An excerpt from the article’s PDF file follows after the jump

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Melody Andorfer – Nathan’s 1972 Labor Day champion

In the 1970s, Nathan’s held hot dog contests at times other than the fourth of July. The winner of the 1972 Labor Day weekend contest was Melody Andorfer, who ate 12 hot dogs & buns in 5 minutes. The AP did an article on her victory which was printed by several newspapers in the Google News archive:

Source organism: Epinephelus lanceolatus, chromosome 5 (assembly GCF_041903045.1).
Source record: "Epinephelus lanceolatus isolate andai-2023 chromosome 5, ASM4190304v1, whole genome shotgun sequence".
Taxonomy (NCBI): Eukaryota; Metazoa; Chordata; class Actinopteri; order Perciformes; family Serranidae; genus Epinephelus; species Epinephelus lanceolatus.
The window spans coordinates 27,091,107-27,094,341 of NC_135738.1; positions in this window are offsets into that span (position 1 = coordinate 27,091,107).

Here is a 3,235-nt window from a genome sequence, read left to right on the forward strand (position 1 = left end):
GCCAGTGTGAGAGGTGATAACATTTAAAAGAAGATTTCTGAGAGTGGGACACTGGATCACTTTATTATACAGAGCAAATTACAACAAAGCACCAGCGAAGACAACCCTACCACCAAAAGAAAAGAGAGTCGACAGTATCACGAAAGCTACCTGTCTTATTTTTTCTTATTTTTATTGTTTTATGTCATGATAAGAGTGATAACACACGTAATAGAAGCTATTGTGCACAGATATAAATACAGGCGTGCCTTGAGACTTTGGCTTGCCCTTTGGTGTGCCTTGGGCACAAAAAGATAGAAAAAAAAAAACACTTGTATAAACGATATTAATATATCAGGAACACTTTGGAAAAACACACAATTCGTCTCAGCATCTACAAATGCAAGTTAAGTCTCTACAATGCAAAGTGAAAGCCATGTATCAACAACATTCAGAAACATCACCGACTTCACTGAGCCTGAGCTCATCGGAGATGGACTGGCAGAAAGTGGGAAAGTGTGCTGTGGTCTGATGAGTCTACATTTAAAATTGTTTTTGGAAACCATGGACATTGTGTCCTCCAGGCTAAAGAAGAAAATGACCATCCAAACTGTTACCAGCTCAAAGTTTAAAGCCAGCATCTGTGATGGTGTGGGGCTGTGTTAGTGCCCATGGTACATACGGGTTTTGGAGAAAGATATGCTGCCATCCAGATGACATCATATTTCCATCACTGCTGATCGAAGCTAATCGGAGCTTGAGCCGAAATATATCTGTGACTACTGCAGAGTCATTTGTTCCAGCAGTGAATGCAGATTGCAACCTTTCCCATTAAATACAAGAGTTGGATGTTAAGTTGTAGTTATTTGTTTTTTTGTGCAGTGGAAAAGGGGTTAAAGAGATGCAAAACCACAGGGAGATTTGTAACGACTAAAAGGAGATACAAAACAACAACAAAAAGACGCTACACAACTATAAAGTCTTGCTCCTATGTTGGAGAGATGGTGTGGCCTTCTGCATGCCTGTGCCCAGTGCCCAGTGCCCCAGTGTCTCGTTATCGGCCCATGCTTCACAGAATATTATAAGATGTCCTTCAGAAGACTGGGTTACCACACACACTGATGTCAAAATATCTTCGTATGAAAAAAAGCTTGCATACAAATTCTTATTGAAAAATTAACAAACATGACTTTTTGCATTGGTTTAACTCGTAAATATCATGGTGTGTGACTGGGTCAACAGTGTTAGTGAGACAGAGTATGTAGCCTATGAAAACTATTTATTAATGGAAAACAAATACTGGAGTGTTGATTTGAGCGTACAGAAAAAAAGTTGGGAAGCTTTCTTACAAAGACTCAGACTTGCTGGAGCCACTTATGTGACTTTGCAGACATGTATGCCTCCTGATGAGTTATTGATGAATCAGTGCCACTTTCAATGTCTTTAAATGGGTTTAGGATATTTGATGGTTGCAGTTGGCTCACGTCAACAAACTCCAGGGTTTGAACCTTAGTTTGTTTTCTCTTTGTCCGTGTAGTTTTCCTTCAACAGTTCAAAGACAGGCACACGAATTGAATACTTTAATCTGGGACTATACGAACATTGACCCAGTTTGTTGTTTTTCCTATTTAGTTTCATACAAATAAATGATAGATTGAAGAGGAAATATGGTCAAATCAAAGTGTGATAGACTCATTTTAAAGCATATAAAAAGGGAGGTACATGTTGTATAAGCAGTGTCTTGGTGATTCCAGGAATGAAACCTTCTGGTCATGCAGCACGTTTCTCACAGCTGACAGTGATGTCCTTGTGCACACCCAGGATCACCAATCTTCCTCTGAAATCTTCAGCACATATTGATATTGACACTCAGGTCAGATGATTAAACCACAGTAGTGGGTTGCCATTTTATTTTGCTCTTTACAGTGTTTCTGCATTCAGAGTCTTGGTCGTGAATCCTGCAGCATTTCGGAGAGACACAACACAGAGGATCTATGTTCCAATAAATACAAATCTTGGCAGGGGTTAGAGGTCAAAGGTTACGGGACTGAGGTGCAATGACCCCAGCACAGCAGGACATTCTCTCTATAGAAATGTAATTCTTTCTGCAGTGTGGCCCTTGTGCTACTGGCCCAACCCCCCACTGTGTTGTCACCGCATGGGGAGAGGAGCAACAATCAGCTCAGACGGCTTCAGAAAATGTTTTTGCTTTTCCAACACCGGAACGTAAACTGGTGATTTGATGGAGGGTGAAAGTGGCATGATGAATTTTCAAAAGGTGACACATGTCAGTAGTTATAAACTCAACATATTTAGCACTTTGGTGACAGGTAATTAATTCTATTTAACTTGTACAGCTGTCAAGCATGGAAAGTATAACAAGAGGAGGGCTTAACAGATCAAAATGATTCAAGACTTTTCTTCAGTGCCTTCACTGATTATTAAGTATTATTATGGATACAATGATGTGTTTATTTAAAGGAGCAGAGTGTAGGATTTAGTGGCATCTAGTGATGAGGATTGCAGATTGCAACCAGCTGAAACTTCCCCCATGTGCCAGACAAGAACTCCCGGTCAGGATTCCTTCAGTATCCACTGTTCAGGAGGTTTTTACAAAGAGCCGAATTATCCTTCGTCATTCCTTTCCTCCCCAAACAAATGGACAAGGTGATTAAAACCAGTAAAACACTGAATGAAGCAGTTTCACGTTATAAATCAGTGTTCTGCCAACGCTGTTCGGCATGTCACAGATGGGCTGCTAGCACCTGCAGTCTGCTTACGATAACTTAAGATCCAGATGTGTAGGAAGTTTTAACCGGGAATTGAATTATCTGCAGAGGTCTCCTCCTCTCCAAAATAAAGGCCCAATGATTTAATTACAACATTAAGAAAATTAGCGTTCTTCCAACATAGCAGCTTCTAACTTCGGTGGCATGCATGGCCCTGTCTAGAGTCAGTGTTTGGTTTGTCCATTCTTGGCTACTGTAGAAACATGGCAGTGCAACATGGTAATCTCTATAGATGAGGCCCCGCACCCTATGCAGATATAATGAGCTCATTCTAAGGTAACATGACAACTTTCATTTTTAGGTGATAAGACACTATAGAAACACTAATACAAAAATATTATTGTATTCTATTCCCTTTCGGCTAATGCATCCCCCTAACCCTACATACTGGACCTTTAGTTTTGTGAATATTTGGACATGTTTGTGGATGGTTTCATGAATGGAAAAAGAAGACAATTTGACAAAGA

Nathan’s 23rd annual hot dog eating contest separated the women from the boys at Coney Island Saturday. The woman went to the top. “I can’t believe I ate that all” said the winner, a 105-pound brunette, after she finished 12 seven-inch hot dogs in five minutes, rolls and all. Eighteen-year-old Melody Andorfer, of Astoria, Queens, who belongs to the National Organization for Women and several other liberation groups, drank three large colas with her male runner-up after she beat seven other women and eight men in the contest. Then she had a sandwich for lunch. The runner-up, 260-pound Gary Silverman, 19, Brooklyn, asked the winner for a date after he managed to devour 10 hot dogs during the event. Miss Andorfer, who said she did not feel queasy after the contest, asserted she had ham and eggs, coffee, and orange juice for breakfast. Asked why she entered The contest, Miss Andorfer said, “I’m determined not to let those male chauvinist pigs dominate us any longer.”